Risk Factors Of Chronic Energy Lack In Pregnant Women

  • Tamara Maudya Indah Fiari Poltekkes palembang
  • Suprida Suprida
  • Yulianto Yulianto
Keywords: chronic energy deficiency, pregnant women



During pregnancy, the mother's body metabolism will increase to support fetal
growth and development, increase in uterine organs, and changes in body
composition and metabolism mother. Therefore, the need for energy and other
nutrients will also increase during pregnancy. If the nutritional status of the
mother is less supportive, pregnant women will experience nutritional problems
such as chronic energy deficiency (KEK) and nutritional anemia (Handayani &
Budianingrum, 2011).Objective: To determine the risk factors for the occurrence
of chronic energy deficiency in pregnant women in the work area of the
Palembang Superintendent Health Center in 2021. Methods: The design of this
study was case-control. This research was conducted at the Pembina Public
Health Center of Palembang City. The research sample was 60 first-trimester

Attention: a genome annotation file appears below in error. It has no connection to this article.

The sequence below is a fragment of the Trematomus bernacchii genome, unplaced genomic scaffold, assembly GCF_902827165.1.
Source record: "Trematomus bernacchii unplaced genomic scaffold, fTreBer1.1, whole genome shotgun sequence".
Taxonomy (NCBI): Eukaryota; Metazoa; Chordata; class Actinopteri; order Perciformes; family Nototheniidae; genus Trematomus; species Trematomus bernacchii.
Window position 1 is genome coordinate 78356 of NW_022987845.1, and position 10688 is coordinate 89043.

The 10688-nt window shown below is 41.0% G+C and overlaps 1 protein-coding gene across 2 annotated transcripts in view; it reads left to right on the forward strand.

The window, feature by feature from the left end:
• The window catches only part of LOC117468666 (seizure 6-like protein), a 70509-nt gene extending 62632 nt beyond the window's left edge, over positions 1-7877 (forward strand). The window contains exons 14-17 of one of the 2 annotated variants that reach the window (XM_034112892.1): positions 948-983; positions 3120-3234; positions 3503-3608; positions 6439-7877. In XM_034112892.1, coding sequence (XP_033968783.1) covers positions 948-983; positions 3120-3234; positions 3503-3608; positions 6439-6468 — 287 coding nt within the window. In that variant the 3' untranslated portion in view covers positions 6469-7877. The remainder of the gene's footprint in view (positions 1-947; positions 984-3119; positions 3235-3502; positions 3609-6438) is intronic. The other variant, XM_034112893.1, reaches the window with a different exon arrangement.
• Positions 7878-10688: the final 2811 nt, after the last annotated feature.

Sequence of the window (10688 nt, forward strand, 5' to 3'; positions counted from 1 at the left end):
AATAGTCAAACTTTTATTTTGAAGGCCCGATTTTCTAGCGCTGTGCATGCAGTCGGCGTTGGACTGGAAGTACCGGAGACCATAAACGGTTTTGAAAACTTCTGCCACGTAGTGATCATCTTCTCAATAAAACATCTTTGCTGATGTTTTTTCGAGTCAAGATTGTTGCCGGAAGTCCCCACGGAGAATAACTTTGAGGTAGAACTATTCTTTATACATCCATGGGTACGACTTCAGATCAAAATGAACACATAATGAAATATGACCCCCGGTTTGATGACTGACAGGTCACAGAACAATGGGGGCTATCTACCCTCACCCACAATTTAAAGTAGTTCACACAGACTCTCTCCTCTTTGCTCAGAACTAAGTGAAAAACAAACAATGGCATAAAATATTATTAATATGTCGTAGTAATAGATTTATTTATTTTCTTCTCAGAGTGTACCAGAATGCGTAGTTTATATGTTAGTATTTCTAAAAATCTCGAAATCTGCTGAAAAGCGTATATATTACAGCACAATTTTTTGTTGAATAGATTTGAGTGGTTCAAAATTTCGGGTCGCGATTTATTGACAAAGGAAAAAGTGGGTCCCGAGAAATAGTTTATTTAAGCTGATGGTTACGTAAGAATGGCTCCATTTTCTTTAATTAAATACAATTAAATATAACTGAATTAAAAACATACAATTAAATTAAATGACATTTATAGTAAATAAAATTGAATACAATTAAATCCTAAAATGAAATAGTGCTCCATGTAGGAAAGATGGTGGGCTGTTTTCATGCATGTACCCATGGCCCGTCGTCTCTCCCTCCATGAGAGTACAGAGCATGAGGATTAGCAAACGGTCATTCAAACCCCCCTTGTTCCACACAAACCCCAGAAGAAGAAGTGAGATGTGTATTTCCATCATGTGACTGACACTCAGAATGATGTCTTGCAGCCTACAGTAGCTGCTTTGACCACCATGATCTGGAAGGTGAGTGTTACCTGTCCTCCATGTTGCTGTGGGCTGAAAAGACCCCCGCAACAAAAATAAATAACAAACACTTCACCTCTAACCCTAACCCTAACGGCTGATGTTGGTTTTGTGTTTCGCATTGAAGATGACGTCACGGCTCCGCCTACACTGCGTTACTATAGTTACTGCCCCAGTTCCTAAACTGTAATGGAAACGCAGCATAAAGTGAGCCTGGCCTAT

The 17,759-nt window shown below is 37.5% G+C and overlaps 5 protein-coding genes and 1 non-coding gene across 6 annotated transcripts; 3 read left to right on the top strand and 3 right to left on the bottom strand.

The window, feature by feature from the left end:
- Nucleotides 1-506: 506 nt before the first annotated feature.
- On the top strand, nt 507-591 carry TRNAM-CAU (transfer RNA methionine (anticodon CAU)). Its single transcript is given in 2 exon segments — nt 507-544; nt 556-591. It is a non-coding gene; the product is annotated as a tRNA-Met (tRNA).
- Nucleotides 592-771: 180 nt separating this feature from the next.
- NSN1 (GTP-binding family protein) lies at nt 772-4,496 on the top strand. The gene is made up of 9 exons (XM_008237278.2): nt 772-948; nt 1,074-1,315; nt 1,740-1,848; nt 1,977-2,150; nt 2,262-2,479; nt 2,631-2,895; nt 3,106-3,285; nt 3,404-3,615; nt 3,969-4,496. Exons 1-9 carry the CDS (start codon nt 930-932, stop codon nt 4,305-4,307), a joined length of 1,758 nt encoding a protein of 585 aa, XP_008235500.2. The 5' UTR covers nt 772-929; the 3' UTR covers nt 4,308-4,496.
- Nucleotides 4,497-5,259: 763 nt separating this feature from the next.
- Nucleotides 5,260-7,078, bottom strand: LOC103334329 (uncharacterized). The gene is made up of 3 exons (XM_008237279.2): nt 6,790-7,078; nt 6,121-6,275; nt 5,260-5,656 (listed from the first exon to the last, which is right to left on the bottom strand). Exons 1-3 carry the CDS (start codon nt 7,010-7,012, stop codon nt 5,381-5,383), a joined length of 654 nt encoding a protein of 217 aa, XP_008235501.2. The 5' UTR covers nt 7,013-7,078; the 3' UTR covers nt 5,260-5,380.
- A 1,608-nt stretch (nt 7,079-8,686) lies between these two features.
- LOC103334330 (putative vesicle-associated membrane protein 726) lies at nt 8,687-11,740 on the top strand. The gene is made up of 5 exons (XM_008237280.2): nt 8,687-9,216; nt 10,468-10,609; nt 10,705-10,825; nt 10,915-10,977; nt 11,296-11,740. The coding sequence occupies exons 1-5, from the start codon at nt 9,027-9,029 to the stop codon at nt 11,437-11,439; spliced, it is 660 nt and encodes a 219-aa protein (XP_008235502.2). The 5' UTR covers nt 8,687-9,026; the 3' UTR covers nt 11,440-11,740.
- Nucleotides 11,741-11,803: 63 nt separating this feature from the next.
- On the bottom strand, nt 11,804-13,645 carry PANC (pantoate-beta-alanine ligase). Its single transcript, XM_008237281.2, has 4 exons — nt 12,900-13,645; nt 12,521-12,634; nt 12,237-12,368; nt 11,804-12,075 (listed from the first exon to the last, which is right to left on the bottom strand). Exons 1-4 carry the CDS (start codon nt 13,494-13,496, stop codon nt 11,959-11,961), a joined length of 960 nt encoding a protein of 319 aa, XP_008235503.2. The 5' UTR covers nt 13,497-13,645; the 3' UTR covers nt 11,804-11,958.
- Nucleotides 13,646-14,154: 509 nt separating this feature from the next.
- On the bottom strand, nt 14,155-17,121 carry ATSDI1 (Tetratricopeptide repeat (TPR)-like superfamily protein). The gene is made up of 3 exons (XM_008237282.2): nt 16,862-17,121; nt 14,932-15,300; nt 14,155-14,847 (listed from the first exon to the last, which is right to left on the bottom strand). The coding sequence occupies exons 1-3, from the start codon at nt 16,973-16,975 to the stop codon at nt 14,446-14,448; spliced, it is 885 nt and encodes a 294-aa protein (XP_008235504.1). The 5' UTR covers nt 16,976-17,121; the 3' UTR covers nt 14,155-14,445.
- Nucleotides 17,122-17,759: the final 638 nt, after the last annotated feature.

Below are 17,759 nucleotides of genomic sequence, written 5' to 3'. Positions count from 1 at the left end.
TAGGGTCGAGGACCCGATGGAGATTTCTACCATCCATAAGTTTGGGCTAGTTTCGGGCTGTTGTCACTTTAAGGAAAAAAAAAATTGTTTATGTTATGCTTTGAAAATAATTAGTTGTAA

pregnant women who were divided into 2 groups, namely the case group and the
control group. Results: Based on the results of the statistical test Chi-Square, it
was found that there was a significant relationship between parity with p = 0.001
(OR = 7.5, 95% CI: 2.244-25.062) and pregnancy interval with a value of p =
0.000 (OR = 16, 4, 95%CI: 4,569-59,073) with the risk of Chronic Energy
Deficiency in pregnant women. Conclusion: There is a relationship between
parity & pregnancy distance to the incidence of chronic energy-deficient
pregnant women at Pembina Puskesmas Palembang in 2021. Pregnant women
with risk parity (> 2 children) are 7.5 times at risk of experiencing chronic
energy deficiency and pregnant women with risky pregnancy intervals ( < 2
years) 16.4 times the risk of experiencing chronic energy deficiency.

Keywords: Risk of Chronic Energy Deficiency, Pregnant Women 

How to Cite
Indah Fiari, T., Suprida, S. and Yulianto, Y. (2021) “Risk Factors Of Chronic Energy Lack In Pregnant Women”, Journal of Maternal and Child Health Sciences (JMCHS), 1(2), pp. 118-124. doi: 10.36086/maternalandchild.v1i2.1033.